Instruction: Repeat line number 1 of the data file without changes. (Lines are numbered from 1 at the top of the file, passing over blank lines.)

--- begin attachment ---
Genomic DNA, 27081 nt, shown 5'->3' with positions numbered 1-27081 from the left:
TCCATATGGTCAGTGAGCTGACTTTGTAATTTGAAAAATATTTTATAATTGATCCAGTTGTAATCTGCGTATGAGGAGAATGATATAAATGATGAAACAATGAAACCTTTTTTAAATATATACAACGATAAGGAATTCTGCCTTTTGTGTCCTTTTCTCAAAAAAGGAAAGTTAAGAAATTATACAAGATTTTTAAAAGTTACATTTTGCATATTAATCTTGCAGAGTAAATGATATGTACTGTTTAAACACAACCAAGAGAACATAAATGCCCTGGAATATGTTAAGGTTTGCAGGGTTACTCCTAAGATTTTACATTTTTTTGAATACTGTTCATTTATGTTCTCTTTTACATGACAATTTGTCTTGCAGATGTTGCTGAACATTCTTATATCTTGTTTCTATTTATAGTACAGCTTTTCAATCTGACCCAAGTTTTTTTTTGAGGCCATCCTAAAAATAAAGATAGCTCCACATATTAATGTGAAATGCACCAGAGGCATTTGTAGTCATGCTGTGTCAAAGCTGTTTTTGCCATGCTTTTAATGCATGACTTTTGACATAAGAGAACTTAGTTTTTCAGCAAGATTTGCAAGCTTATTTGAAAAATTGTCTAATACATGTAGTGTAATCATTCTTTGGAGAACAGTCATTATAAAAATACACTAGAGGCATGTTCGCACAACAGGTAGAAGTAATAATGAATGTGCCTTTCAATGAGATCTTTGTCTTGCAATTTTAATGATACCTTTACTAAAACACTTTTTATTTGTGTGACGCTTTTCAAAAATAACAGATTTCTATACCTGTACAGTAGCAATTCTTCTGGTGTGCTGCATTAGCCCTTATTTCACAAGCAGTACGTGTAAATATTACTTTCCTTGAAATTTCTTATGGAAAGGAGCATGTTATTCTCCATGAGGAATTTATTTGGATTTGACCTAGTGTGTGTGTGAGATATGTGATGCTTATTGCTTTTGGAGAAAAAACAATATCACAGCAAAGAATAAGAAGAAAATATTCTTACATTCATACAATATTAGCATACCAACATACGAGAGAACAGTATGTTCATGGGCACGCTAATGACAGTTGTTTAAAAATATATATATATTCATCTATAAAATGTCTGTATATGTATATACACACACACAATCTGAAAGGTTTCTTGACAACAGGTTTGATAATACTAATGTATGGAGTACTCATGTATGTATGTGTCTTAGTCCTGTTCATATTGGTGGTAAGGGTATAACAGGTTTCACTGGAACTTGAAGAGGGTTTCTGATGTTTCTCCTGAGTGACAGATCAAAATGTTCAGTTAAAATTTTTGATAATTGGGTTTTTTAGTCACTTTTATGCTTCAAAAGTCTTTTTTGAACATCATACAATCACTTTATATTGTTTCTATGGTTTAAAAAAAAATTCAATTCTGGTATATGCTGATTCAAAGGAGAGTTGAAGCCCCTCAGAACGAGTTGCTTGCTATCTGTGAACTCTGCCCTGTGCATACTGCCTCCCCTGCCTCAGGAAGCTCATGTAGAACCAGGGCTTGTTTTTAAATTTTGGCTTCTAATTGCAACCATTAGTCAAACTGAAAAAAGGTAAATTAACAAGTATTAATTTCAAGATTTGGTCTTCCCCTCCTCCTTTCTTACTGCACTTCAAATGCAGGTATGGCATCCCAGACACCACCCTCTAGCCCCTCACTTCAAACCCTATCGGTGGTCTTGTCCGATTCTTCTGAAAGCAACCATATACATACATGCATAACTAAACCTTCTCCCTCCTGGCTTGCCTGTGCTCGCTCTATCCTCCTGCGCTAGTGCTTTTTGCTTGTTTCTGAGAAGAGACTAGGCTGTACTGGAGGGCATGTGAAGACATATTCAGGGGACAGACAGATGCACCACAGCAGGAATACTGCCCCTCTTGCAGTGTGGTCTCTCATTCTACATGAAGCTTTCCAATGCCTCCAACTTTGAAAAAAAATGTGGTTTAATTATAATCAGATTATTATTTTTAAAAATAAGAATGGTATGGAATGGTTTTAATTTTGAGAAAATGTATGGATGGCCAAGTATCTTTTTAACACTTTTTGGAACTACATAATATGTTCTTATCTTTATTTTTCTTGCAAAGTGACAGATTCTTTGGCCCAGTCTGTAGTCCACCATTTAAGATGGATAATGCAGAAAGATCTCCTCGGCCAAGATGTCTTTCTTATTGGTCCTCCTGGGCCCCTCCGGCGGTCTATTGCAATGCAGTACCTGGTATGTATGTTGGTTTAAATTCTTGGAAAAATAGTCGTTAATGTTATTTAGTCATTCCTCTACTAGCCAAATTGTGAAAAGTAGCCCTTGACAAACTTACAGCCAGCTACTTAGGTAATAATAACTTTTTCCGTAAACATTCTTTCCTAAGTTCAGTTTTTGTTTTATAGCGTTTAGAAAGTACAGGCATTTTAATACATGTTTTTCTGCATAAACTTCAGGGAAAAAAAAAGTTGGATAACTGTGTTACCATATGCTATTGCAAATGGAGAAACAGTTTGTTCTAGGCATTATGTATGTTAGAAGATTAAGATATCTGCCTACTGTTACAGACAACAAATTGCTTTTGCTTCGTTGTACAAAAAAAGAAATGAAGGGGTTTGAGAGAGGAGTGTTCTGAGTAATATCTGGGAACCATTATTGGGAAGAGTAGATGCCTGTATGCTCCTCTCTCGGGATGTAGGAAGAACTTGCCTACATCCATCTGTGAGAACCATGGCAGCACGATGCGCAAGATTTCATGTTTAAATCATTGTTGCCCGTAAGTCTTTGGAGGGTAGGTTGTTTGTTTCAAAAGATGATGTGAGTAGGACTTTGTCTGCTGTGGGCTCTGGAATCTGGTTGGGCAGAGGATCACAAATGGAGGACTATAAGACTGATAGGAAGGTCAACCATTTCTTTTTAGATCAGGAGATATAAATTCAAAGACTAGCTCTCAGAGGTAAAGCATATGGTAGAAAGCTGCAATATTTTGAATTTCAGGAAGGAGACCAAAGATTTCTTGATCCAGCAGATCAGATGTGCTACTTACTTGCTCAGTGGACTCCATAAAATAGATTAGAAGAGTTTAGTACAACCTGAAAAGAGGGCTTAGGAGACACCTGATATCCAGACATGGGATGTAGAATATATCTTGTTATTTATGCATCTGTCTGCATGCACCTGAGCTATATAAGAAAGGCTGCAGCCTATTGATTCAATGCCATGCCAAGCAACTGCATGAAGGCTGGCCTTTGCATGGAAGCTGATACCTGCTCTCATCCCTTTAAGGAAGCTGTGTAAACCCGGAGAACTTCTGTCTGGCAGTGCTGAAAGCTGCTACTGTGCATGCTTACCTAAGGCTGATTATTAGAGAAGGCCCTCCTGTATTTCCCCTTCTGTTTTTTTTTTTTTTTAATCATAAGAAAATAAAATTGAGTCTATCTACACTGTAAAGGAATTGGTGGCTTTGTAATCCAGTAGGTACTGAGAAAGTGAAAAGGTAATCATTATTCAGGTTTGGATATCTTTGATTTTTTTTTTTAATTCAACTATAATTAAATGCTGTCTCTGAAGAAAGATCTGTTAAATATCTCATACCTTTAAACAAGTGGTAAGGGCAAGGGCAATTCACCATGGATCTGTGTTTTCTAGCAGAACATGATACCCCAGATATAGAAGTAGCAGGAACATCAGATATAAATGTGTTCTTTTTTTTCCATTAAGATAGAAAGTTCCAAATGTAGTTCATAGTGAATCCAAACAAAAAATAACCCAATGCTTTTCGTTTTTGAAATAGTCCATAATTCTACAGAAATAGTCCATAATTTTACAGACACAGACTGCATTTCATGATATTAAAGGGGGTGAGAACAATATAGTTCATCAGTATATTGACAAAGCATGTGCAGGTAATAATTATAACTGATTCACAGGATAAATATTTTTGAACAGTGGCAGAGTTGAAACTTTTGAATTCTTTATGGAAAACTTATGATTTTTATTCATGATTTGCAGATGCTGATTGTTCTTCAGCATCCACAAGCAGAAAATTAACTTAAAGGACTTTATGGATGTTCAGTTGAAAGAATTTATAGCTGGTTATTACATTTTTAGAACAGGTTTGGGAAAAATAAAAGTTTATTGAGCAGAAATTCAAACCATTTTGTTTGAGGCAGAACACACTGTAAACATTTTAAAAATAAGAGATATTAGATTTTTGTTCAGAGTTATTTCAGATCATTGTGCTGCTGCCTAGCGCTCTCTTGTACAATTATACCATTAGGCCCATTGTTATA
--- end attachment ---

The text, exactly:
Genomic DNA, 27081 nt, shown 5'->3' with positions numbered 1-27081 from the left: